You’re in the middle of a job interview when, out of the blue, the manager asks what your significant other does for a living.
Questions about your age, race, national origin, gender, religion, marital status and sexual orientation are strictly off-limits, but how do you respond to those that solicit irrelevant or personal information? Should you tap dance around the issue or put the boor in his place? Gather your things and head for the nearest exit? The answer depends on your risk tolerance, how badly you want the job and, perhaps most importantly, your ability to manage the situation. The decision tree below will help you determine the right course of action. Naturally, your risk increases as you ratchet up your response -- but so does your ability to assess the manager’s biases, flexibility and style.
Strategy: Deflect or Defer
- Risk Level: Low
- Effectiveness: Low to Moderate
The path of least resistance is simply to answer the question. If you decide to take this route, say as little as possible. “He works in a bank,” for instance. Humor is another safe bet. “I thought he was Warren Buffet’s nephew. Turns out he’s not and that’s one of the reasons I’m here today. The other reason is my desire to build killer apps.” An intuitive, emotionally intelligent manager will pick up on your nuanced response and respect your boundaries. Sharpen your pruning shears if he doesn’t take the hint.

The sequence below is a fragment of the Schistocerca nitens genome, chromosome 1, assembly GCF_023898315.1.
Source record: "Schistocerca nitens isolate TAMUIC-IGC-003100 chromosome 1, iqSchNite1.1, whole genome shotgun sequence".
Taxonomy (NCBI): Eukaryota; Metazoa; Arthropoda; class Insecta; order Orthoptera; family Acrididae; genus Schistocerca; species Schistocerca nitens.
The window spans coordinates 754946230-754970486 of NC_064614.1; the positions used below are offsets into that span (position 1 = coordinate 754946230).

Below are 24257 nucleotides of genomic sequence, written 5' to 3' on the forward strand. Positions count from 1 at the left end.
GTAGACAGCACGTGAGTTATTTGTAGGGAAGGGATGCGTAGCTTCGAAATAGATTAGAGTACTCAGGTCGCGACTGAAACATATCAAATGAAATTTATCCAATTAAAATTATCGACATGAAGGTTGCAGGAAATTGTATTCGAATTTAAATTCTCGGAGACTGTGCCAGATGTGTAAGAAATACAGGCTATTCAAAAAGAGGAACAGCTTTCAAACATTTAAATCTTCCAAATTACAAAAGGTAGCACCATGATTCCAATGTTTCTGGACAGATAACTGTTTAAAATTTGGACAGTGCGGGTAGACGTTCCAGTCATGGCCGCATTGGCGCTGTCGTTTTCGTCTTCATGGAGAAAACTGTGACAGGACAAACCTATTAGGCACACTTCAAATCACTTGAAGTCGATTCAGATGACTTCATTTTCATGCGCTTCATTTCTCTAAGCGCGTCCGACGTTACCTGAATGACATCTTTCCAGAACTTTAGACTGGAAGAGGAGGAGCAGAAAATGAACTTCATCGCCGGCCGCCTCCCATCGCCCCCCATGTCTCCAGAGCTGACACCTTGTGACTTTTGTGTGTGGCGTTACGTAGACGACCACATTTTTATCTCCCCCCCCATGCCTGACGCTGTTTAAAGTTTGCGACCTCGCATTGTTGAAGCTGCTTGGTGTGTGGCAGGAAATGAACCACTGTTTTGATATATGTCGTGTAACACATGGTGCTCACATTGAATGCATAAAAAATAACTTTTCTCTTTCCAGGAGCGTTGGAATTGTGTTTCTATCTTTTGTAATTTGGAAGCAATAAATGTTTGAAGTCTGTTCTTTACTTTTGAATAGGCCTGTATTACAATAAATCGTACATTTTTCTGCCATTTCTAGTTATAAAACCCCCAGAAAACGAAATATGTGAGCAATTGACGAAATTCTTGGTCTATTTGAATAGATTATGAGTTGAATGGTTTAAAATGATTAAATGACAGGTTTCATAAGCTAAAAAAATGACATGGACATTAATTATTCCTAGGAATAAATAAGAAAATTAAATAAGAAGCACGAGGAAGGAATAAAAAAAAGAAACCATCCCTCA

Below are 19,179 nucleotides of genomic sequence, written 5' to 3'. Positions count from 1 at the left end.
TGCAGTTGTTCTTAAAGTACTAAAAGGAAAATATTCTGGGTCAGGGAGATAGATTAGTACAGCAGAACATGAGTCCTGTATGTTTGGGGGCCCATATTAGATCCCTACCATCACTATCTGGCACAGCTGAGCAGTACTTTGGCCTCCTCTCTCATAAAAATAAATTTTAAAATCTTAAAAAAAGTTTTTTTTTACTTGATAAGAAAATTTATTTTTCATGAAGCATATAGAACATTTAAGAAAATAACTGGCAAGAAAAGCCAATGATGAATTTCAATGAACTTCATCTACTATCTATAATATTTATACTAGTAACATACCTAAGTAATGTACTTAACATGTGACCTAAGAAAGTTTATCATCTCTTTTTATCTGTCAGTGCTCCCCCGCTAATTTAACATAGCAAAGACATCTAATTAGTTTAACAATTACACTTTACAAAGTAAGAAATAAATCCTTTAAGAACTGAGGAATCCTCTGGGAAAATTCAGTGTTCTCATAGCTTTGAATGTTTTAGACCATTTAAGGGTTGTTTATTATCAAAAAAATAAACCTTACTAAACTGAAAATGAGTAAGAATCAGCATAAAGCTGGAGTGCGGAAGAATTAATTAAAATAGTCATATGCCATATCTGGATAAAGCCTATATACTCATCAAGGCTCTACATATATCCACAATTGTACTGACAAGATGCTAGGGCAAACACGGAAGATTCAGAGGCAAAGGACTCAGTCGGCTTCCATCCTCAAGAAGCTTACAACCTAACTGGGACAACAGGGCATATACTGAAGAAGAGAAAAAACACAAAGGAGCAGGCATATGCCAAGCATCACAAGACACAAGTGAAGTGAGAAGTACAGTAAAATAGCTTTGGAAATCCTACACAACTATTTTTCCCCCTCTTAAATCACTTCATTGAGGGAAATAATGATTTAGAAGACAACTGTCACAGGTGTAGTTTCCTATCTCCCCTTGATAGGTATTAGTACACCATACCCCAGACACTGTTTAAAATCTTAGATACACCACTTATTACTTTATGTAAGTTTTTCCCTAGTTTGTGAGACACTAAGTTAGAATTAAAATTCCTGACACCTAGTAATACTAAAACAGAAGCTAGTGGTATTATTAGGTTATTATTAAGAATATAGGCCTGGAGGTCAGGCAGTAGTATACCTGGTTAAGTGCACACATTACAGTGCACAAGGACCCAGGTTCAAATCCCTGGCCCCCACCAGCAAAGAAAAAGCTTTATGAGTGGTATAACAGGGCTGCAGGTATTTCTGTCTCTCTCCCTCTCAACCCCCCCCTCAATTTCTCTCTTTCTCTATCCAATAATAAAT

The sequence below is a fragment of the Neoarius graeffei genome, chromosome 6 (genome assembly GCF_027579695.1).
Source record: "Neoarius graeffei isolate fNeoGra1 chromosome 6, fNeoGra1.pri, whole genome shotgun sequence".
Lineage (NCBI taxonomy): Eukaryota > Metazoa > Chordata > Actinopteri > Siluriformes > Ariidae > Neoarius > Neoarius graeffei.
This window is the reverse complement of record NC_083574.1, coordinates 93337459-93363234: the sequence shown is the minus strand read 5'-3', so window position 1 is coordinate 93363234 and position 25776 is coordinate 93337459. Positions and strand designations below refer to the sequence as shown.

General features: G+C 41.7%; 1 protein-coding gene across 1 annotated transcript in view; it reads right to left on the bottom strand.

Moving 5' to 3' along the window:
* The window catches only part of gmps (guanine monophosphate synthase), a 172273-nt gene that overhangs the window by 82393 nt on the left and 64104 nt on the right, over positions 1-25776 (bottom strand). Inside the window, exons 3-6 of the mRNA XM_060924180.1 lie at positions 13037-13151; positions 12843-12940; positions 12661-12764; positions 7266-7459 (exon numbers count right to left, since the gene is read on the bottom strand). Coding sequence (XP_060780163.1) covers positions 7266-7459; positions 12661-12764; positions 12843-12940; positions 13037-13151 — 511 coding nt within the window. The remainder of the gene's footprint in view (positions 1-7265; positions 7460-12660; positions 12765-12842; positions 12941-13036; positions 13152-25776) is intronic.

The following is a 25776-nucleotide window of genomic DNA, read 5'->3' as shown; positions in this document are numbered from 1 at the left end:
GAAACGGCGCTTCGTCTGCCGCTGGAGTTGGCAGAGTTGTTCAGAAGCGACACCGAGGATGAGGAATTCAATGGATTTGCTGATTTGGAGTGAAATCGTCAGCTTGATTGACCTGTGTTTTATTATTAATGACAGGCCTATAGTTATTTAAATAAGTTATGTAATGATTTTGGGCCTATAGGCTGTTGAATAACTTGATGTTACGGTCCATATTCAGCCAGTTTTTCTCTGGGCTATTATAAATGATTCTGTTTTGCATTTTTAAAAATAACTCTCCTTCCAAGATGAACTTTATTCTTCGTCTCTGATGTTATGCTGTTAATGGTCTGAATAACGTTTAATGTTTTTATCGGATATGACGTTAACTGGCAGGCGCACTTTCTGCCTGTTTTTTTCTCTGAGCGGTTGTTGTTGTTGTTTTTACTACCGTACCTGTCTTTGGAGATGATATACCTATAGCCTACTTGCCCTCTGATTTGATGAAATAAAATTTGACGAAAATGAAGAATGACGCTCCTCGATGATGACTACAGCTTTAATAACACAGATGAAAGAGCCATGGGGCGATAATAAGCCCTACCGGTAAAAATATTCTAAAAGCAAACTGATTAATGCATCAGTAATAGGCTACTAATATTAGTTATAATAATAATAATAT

Clarify the Question
- Risk Level: Moderate
- Effectiveness: Moderate to High
If you like the company and the position, give the manager a chance to redeem himself by asking him to clarify the question. “I’m not sure how that relates to the job or my qualifications. Can you explain why you need to know or rephrase the question?” This is a fairly safe way to discharge fishing expeditions for your marital status, childcare arrangements, household income and so forth. You get to push back, while the manager has a chance to save face and correct his course. Besides that, his response will offer a preview of how he’ll react to differences of opinion on application design or code development issues if you decide to accept the job. If he acknowledges his mistake and sticks with job-related questions for the rest of the interview, he may be a pretty good boss.
Stand Your Ground
- Risk Level: High
- Effectiveness: High
If you’re willing to roll the dice, refuse to answer. This is often the best way to deal with blatantly illegal questions or a manager’s condescending attitude. Then, ease the tension by offering to discuss your job-related skills: “I’m not comfortable answering personal questions. May I tell you about my Java programming experience?” If the manager insists or asks why you won’t answer, tell him (gently) that it’s irrelevant or illegal, but that you’re willing to discuss your technical skills and accomplishments. Hopefully, your response will lead to a fruitful conversation. If not, you can always end the interview by stating that this doesn’t seem like the right opportunity and thanking him for his time. Remember, employers can’t legally refuse to hire you for declining to answer an illegal question. However, this question isn’t illegal, and the manager may ding you for being difficult or uncooperative if you overreact because it’s irrelevant or borderline. You can always escalate your tactics, but it’s hard to walk back an over-the-top response.